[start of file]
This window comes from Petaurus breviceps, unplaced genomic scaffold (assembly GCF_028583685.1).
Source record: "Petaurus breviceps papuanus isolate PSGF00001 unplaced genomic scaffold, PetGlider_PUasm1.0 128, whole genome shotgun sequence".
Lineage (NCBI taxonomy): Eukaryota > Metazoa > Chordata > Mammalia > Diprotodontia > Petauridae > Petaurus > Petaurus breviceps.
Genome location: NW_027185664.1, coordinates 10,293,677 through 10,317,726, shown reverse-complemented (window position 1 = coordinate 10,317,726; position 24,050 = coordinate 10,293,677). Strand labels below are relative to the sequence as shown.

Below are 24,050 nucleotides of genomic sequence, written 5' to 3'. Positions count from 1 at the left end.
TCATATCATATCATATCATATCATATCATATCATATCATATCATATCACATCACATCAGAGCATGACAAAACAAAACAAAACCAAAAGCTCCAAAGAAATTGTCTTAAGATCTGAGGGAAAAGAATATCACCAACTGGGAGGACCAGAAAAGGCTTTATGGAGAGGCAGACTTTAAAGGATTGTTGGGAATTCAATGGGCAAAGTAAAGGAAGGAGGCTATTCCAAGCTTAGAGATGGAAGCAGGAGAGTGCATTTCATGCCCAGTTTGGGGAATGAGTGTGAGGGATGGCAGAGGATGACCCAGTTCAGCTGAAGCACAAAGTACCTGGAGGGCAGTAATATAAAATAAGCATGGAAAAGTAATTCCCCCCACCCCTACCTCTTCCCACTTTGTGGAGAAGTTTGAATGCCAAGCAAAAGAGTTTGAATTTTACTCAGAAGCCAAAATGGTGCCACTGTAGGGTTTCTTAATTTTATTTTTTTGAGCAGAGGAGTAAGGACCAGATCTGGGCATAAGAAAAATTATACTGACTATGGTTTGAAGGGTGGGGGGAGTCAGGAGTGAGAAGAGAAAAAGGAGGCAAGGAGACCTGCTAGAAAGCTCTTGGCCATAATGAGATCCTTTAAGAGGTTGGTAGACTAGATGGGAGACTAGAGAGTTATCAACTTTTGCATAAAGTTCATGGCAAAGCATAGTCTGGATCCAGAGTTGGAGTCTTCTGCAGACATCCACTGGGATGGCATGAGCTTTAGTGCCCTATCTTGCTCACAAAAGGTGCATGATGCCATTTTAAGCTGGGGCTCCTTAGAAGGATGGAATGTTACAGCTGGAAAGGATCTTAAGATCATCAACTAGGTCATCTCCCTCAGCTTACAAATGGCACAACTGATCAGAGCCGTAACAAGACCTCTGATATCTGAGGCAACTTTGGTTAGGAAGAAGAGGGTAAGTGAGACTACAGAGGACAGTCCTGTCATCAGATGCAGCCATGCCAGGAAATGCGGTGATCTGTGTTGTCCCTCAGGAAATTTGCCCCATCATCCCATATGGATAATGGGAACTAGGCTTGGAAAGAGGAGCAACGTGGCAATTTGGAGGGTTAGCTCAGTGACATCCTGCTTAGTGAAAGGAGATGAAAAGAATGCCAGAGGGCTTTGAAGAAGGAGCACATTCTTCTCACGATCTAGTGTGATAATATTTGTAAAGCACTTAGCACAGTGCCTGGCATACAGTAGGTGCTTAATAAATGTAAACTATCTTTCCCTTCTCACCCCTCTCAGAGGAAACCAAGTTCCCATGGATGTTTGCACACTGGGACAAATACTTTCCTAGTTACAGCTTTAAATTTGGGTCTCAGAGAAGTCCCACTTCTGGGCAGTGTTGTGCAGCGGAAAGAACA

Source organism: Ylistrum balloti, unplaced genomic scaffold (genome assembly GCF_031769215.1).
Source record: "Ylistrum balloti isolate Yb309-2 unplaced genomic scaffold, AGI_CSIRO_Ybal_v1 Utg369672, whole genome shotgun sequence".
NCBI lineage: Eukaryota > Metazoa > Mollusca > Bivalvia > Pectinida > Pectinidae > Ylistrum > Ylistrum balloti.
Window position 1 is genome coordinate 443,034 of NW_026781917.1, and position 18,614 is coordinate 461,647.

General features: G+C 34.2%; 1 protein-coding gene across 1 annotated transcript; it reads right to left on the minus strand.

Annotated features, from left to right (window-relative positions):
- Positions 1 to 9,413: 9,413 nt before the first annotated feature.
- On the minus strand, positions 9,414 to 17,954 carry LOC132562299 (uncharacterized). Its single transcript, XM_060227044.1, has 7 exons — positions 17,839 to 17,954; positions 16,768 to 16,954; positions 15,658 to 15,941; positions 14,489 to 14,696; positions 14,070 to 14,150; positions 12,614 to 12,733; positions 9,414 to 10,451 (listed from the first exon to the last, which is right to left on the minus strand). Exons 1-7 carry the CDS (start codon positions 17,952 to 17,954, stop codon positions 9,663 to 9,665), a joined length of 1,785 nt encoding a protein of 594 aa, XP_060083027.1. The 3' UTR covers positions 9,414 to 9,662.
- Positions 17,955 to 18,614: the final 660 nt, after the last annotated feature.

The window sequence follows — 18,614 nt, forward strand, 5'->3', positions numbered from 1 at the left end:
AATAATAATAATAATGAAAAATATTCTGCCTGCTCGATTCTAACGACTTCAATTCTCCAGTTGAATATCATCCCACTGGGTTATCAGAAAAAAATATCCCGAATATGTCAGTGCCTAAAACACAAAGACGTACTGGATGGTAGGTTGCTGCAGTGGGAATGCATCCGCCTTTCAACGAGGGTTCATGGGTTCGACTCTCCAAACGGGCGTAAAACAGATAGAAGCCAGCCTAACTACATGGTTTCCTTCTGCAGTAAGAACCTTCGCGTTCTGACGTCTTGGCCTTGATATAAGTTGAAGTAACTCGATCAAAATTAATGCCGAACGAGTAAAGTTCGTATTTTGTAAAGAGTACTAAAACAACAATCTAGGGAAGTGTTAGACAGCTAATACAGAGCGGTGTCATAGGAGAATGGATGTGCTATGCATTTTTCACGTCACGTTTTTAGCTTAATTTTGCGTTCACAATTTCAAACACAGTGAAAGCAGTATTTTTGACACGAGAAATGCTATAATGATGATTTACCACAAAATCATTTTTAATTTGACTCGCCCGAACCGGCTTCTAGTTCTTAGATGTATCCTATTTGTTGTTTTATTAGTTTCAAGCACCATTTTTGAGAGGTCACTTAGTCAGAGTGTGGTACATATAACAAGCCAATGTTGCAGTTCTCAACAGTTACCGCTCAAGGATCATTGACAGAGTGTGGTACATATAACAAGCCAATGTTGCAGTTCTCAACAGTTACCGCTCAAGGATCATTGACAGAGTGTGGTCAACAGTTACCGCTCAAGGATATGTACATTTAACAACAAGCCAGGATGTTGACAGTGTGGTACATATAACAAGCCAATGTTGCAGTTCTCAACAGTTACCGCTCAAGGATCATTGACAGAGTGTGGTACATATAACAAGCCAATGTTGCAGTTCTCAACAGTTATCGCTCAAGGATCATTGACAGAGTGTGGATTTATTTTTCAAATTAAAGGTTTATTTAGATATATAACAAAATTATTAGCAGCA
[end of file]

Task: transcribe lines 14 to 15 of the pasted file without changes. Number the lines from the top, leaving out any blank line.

- On the minus strand, positions 9,414 to 17,954 carry LOC132562299 (uncharacterized). Its single transcript, XM_060227044.1, has 7 exons — positions 17,839 to 17,954; positions 16,768 to 16,954; positions 15,658 to 15,941; positions 14,489 to 14,696; positions 14,070 to 14,150; positions 12,614 to 12,733; positions 9,414 to 10,451 (listed from the first exon to the last, which is right to left on the minus strand). Exons 1-7 carry the CDS (start codon positions 17,952 to 17,954, stop codon positions 9,663 to 9,665), a joined length of 1,785 nt encoding a protein of 594 aa, XP_060083027.1. The 3' UTR covers positions 9,414 to 9,662.
- Positions 17,955 to 18,614: the final 660 nt, after the last annotated feature.